Start the Pigeons


What do the unlikley combo of the Queen, Mike Tyson, Gloria Hunniford, former England captain Gerry Francis and  ex Scottish footballer Duncan Ferguson have in common?

Well it’s certainly not that they all regularly go out on the beer together. What they have in common and along with Glen Towers (right) and Peter ‘Dougie’ is they’re all pigeon fanciers.

Glen Towers started racing pigeons with his Dad when he was a boy. His Dad Ken was one of the top ‘pigeon fanciers’ in Leeds, so he learned from the best from an early age. His mate ‘Dougie’ dabbled between 1971-80 and after a prolonged break got back into it thirteen years ago.

“I didn’t feel I’d anything to prove, I’d won a lot first time round and I’m still winning a lot now but I  like the social side of it as much as anything.”

For the uninitiated we’re talking about ‘Pigeon Fancying’ or racing pigeons. Simplistically, it’s about training a special breed of pigeon, taking it away and releasing it seeing how quickly it comes home. Glen and Dougie both race their pigeons as Members of Chapel Street Social Pigeon Club which is one of the strongest clubs in Leeds. There’s fierce competition within and outside the club in the season which spans April to September. The races vary in distance from 60 to 500 miles.

There are clubs and races all over the country and beyond, it’s a world wide sport, though it’s not without it’s pitfalls.

“It’s very time consuming.” says Dougie, you’ve got to have an understanding wife! You have to keep the loft clean, so it stays free from disease and put the hours in feeding and training them.  But the more you put in the more you get out of it. They have to be excersied every day and also taken out training. Usually we start them off in Doncaster because it’s a straight line home. The homing instinct kicks in but we’re at the mercy of winds which can blow them miles off course and they get lost, plus they have to deal with birds of prey and power cables, so anything can happen to them.”

Another common problem is feral pigeons which fanciers call flying rats. Attracted by food, they carry diseases which can spread throughout the loft and it’s very bad form for a breeder to show up at a race with diseased birds, it can give them a bad reputation so breeders subject their pigeons to regular check ups.

inside dougies loft

inside dougies loft

All homing pigeons have an ID ring put on when they’re born, it’s not possible to add the ring passed six days old. These rings are essential for racing but also if they get lost.

“It’s an unwritten rule to always return a pigeon to it’s rightful home if you come across one,” says Glen. “There was a case recently when a pigeon bound for Aberford turned up in Barbados. I think they left it with the trainer over there due to the cost of getting it couried home.”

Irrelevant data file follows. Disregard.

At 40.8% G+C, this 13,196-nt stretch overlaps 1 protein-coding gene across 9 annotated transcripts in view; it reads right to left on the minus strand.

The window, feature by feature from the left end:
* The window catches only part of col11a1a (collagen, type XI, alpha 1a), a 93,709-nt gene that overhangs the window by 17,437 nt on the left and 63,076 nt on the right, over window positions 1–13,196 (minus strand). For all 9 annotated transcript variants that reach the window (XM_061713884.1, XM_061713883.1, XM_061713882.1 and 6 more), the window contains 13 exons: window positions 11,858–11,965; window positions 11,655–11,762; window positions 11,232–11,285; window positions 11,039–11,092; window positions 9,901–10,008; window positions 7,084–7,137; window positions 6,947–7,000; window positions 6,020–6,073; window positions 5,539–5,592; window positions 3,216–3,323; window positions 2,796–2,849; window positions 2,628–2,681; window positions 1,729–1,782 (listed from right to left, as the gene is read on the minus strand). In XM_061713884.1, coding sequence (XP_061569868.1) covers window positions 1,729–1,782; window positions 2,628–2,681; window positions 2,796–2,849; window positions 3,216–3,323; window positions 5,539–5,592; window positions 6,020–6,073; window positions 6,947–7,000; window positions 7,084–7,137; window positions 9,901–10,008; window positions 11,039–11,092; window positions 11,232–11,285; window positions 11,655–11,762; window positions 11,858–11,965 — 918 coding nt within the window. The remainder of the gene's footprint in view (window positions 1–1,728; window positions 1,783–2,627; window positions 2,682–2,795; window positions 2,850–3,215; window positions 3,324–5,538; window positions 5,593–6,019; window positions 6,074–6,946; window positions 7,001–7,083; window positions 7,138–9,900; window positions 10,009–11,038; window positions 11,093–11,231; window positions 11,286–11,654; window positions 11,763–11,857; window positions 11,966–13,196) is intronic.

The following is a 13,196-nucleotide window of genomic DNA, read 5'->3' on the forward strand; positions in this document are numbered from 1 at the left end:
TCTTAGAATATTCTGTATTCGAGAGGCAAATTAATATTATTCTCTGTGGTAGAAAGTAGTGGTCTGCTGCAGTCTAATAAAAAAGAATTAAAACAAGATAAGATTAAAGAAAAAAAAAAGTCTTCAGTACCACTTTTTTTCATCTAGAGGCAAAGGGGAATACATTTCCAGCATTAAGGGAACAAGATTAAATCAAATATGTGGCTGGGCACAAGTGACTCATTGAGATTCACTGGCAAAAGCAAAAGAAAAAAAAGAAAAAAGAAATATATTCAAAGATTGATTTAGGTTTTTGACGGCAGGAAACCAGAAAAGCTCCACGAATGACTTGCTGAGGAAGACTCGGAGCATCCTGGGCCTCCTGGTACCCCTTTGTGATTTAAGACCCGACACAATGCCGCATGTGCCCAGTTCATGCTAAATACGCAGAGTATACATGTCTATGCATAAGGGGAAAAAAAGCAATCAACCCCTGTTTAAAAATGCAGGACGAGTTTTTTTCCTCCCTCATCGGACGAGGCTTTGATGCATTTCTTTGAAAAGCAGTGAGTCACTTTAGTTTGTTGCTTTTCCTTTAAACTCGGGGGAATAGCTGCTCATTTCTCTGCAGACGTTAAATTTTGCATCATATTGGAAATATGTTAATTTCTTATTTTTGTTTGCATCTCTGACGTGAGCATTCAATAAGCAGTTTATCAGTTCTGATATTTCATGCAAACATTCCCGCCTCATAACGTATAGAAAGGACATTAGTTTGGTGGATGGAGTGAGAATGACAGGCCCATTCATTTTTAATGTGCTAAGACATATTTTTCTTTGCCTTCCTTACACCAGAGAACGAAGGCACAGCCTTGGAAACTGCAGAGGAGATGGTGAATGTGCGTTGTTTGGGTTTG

Glen recently was part of a syndicate which won a “one loft race’, this is where birds are raced against each other under the same training regime, in an effort to test the best birds rather than the best trainer.

“We were proud of that, it was a very prestigious win and says a lot for the pedigree of birds we have. The pigeons are a special breed called the ‘Racing Homer.’ We’ve been breeding for years and we’ve built a family, there’s      brothers and sisters, aunties and uncles, which might sound a bit twee but there’s a reason and that’s to breed a pure pedigree bird.”

The birds develop a pack or flock mentality and natural leaders appear, which are followed. They are trained and controlled by food.

“That’s where the skill comes in breeding and training. You really have to know when and how  to feed them. If they’re underweight they won’t have the energy to fly and if they’re overweight they’ll just sit in the loft waiting for their next meal. You have to be able to judge it just right.”

Although Glen and Dougie have yet to see the Queen cleaning up after her pigeons, Mike Tyson donated a trophy a few years ago to a club in Leeds which is raced for annually.

“It’s a sport where your working man and a multi millionaire can compete on equal terms.  The splendidly named ‘Up North Combine’ a club based around Tyneside regularly have between 20,000 and 30,000 birds racing at a time. It’s the heartland up there but it’s all over the country, Europe and beyond. It’s not exclusive anyone can join and it’s popular in Tenerife, so anyone thinking of a place in the sun can take their pigeons out there!” says Glen.

And for those who would deride the sport as something for Jack Duckworth types in flat caps, think of this.  Homing Pigeons were used in both world wars to convey messages. The Dickin Medal, the highest possible decoration for bravery, given to non-human animals, was awarded to 32 pigeons and in France the Croix de Guerre was given to ‘Cher Ami’ who in 1918 delivered a message despite having been shot through the breast or wing. The crucial message, found in the capsule hanging from a  ligament of her shattered leg, saved about 200 soldiers lives.

Interested? Give Glen a call on 075 924924 78

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One Comment

  1. It’s cruel and should be banned.

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